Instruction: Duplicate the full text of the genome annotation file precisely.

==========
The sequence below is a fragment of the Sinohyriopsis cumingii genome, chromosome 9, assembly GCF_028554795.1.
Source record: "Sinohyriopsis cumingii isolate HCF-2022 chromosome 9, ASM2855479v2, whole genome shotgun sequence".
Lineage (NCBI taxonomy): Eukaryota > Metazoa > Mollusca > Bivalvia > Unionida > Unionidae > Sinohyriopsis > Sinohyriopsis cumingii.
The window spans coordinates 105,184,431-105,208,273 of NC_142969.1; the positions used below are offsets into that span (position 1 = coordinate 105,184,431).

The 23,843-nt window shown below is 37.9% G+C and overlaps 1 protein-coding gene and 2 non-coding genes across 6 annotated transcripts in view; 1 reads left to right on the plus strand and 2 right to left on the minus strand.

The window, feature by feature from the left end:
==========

The sequence below is a fragment of the Sinohyriopsis cumingii genome, chromosome 9, assembly GCF_028554795.1.
Source record: "Sinohyriopsis cumingii isolate HCF-2022 chromosome 9, ASM2855479v2, whole genome shotgun sequence".
Lineage (NCBI taxonomy): Eukaryota > Metazoa > Mollusca > Bivalvia > Unionida > Unionidae > Sinohyriopsis > Sinohyriopsis cumingii.
The window spans coordinates 105,184,431-105,208,273 of NC_142969.1; the positions used below are offsets into that span (position 1 = coordinate 105,184,431).

The 23,843-nt window shown below is 37.9% G+C and overlaps 1 protein-coding gene and 2 non-coding genes across 6 annotated transcripts in view; 1 reads left to right on the plus strand and 2 right to left on the minus strand.

The window, feature by feature from the left end: